The recent death of Andre Cassagnes, the electrical technician who came up with the idea of using the response of aluminum powder to an electrostatic charge to create a drawing machine, has kicked off a wave of Etch A Sketch nostalgia.
For me, Etch A Sketch wasn’t a drawing tablet—I had drawing tablets (that is, paper and ink), that were a lot less frustrating for an eight year old. Instead, it was my first game machine. I spent hours and hours twiddling the knobs to create complex labyrinths. Then, I would challenge myself or a friend to navigate the stylus through the labyrinth without hitting the sides. I always included a nasty section of tight hairpin turns designed to trip the player up.When first introduced to a “real” video game, Pong, I was pretty good at twirling the knobs, thanks, I’m sure, to those hours with my fingers on my Etch A Sketch. (Like the creators of Pong, the manufacturers of Etch A Sketch went with dials for controls, though Cassagnes original version used a joystick.) By the time my kids were ready for Etch A Sketch, the toy was available in a miniature version that came with transparent overlays that turned the gadget into, yes, a video game. Guess I wasn’t the only one who had discovered Etch A Sketch gaming. I had been holding back on introducing my kids to electronic games,and was quite happy to hand over a shiny new Etch A Sketch at the beginning of a long plane ride instead of a Game Boy.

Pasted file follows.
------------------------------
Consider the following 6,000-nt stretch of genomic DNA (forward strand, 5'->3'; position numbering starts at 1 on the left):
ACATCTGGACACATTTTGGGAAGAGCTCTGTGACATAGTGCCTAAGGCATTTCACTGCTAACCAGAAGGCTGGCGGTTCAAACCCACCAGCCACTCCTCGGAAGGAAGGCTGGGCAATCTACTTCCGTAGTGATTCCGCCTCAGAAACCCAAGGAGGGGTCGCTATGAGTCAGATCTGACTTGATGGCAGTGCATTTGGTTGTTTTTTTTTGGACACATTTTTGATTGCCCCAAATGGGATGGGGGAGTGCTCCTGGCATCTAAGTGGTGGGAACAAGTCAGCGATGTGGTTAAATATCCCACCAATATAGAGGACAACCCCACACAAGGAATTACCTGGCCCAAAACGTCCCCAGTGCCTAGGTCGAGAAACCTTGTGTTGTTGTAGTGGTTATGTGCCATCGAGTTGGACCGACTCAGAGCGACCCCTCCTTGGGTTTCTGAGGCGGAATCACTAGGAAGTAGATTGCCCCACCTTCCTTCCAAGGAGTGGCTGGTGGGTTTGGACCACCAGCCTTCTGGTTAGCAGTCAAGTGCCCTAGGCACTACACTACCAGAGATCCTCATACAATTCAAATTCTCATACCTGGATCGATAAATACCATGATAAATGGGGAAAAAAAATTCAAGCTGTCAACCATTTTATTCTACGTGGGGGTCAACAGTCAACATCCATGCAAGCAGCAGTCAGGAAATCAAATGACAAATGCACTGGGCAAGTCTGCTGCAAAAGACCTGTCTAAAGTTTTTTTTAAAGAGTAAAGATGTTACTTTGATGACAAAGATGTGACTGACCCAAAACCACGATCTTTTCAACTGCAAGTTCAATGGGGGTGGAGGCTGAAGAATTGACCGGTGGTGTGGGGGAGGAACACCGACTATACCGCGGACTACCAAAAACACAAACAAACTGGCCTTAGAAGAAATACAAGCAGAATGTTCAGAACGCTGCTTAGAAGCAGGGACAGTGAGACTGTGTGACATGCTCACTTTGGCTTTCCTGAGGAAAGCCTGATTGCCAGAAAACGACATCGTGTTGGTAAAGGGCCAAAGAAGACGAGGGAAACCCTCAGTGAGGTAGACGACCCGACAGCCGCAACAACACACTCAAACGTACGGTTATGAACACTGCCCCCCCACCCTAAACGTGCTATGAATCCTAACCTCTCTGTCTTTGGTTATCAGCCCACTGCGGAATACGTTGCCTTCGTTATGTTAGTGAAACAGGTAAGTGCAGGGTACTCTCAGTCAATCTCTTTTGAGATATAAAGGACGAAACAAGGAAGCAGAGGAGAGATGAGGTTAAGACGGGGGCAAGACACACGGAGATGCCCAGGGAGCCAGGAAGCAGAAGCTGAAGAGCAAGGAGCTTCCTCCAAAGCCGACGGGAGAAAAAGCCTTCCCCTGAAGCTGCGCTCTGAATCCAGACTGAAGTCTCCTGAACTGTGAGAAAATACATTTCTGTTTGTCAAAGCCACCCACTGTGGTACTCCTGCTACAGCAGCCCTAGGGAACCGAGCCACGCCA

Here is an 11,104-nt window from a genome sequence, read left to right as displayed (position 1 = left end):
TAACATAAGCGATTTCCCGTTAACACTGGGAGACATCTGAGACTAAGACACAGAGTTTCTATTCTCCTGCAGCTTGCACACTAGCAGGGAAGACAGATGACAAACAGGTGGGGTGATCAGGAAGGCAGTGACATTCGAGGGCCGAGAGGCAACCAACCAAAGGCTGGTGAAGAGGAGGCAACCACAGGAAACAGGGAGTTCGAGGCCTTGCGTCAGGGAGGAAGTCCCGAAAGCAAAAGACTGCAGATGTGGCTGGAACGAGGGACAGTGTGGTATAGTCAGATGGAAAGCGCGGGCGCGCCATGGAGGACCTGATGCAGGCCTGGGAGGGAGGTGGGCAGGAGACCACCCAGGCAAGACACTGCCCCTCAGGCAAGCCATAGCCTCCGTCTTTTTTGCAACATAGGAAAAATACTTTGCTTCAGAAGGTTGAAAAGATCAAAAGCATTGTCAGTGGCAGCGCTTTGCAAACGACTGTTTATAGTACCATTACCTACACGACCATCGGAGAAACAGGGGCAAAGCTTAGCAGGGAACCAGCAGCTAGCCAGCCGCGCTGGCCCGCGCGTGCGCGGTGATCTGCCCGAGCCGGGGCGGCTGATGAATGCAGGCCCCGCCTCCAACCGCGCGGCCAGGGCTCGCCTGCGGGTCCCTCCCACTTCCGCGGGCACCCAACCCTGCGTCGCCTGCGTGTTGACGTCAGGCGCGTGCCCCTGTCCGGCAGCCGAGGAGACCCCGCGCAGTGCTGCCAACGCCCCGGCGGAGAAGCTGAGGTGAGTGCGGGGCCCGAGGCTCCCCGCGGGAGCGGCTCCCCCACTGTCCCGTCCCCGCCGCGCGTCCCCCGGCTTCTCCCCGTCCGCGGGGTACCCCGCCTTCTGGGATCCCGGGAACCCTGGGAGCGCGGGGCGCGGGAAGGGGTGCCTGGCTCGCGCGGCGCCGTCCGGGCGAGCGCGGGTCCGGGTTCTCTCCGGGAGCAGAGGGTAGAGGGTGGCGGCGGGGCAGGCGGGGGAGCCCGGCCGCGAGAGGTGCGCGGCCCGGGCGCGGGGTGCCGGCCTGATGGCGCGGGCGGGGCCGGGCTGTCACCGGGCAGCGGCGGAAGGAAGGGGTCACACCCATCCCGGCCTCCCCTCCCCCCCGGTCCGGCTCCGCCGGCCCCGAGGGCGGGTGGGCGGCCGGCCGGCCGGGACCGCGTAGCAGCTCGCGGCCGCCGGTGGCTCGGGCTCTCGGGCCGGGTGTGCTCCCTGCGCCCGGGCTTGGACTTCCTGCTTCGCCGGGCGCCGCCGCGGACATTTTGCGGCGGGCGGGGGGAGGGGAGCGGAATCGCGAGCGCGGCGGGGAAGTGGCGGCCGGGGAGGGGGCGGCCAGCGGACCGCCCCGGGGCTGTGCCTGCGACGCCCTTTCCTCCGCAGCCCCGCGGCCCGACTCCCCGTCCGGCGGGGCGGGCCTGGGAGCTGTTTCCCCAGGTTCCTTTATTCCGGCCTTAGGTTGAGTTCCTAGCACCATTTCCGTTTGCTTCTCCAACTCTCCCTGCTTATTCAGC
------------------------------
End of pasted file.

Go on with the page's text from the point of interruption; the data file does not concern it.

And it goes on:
So thanks, M. Cassagnes. And this weekend I’ll see if I can dig up an old Etch A Sketch and challenge my kids to a maze game. I bet I can still beat them.
Photos: The Ohio Art Company, the Pong Museum, Klutz
Tekla S. Perry is a senior editor at IEEE Spectrum. Based in Palo Alto, Calif., she's been covering the people, companies, and technology that make Silicon Valley a special place for more than 40 years. An IEEE member, she holds a bachelor's degree in journalism from Michigan State University.